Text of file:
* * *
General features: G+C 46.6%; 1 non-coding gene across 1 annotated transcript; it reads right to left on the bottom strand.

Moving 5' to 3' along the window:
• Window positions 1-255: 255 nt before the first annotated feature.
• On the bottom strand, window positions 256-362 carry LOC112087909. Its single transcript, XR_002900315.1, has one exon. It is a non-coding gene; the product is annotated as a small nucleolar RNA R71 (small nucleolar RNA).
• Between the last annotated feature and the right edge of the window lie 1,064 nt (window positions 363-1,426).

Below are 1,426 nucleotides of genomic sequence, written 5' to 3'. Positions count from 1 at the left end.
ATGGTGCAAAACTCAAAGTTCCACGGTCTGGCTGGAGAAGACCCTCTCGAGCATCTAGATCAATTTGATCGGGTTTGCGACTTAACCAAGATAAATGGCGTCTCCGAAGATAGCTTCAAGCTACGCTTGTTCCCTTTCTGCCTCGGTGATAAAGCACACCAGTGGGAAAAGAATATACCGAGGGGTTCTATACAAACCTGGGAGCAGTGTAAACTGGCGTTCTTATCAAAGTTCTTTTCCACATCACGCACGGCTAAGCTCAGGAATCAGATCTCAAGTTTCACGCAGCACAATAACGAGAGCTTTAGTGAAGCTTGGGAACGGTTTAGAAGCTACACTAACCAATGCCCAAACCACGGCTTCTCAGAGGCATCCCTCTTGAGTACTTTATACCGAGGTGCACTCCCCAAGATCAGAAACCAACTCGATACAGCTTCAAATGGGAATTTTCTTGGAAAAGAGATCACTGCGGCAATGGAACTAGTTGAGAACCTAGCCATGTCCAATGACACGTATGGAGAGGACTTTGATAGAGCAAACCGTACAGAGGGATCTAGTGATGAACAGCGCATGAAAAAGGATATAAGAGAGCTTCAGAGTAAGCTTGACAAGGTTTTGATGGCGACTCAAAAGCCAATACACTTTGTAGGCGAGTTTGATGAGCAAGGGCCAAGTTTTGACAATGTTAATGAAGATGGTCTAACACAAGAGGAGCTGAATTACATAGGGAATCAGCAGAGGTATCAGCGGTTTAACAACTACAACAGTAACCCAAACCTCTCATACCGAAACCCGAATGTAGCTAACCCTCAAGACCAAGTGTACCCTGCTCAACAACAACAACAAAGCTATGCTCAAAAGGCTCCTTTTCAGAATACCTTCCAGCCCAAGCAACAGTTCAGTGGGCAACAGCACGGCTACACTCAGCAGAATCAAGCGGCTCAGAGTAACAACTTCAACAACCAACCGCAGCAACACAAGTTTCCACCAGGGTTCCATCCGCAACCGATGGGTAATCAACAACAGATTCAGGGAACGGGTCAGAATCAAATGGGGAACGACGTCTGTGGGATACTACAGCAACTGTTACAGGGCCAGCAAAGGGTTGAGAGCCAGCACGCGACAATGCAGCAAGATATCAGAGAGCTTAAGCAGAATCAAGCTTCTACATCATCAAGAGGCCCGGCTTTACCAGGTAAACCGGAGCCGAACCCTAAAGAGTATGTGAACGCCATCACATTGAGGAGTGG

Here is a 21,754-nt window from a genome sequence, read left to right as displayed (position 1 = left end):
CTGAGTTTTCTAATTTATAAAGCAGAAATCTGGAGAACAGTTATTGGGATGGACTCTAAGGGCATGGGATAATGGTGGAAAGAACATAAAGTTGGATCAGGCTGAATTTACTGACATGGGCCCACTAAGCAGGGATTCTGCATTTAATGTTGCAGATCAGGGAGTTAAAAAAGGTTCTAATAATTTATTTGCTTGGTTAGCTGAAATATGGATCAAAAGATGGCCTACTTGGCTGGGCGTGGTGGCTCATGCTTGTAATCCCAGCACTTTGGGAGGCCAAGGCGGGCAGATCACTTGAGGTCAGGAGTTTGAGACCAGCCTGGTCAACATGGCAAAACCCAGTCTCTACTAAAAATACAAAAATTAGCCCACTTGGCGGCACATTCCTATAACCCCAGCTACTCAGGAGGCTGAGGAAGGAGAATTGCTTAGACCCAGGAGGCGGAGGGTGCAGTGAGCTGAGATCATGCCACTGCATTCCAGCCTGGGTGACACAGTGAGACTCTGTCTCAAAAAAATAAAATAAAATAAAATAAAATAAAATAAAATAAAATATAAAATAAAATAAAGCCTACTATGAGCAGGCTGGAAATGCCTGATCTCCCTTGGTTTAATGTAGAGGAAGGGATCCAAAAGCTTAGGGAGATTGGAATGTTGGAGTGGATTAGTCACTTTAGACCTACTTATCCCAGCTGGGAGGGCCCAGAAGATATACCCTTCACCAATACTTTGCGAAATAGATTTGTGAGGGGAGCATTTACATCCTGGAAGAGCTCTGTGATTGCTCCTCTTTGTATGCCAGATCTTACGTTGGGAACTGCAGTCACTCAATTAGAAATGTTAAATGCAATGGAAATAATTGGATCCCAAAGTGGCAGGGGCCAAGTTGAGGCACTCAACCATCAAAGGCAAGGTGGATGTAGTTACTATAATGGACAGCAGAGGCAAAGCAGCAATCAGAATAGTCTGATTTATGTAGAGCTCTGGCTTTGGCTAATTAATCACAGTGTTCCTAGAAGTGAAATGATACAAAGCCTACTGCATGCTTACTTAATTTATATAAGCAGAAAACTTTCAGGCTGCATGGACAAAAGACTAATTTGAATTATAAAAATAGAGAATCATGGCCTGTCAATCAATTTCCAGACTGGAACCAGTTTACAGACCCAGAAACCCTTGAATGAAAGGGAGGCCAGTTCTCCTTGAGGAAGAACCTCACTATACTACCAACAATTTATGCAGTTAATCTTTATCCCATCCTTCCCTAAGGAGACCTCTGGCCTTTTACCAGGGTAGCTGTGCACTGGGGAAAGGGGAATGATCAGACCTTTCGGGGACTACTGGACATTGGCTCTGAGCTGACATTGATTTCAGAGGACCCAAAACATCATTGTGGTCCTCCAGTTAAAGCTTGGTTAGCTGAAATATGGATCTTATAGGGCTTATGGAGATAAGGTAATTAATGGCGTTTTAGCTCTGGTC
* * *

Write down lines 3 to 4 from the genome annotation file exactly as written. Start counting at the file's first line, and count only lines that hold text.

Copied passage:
• Window positions 1-255: 255 nt before the first annotated feature.
• On the bottom strand, window positions 256-362 carry LOC112087909. Its single transcript, XR_002900315.1, has one exon. It is a non-coding gene; the product is annotated as a small nucleolar RNA R71 (small nucleolar RNA).